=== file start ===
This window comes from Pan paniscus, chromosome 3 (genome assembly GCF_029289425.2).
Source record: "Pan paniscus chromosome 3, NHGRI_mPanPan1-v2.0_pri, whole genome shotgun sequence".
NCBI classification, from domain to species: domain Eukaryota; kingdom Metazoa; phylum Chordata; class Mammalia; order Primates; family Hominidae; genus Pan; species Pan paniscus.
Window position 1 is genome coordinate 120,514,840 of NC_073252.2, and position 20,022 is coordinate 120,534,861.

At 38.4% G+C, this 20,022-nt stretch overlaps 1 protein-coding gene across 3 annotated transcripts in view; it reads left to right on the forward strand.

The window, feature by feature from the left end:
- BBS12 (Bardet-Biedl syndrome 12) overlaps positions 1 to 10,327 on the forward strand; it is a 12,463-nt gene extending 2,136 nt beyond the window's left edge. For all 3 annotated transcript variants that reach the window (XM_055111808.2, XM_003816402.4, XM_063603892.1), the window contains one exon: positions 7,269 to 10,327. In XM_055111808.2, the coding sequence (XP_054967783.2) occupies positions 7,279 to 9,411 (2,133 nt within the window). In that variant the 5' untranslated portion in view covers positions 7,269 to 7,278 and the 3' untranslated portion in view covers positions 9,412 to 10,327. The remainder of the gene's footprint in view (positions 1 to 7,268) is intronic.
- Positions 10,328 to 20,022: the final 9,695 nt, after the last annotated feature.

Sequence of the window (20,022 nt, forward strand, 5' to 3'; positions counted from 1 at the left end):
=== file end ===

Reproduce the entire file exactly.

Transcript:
This window comes from Pan paniscus, chromosome 3 (genome assembly GCF_029289425.2).
Source record: "Pan paniscus chromosome 3, NHGRI_mPanPan1-v2.0_pri, whole genome shotgun sequence".
NCBI classification, from domain to species: domain Eukaryota; kingdom Metazoa; phylum Chordata; class Mammalia; order Primates; family Hominidae; genus Pan; species Pan paniscus.
Window position 1 is genome coordinate 120,514,840 of NC_073252.2, and position 20,022 is coordinate 120,534,861.

At 38.4% G+C, this 20,022-nt stretch overlaps 1 protein-coding gene across 3 annotated transcripts in view; it reads left to right on the forward strand.

The window, feature by feature from the left end:
- BBS12 (Bardet-Biedl syndrome 12) overlaps positions 1 to 10,327 on the forward strand; it is a 12,463-nt gene extending 2,136 nt beyond the window's left edge. For all 3 annotated transcript variants that reach the window (XM_055111808.2, XM_003816402.4, XM_063603892.1), the window contains one exon: positions 7,269 to 10,327. In XM_055111808.2, the coding sequence (XP_054967783.2) occupies positions 7,279 to 9,411 (2,133 nt within the window). In that variant the 5' untranslated portion in view covers positions 7,269 to 7,278 and the 3' untranslated portion in view covers positions 9,412 to 10,327. The remainder of the gene's footprint in view (positions 1 to 7,268) is intronic.
- Positions 10,328 to 20,022: the final 9,695 nt, after the last annotated feature.

Sequence of the window (20,022 nt, forward strand, 5' to 3'; positions counted from 1 at the left end):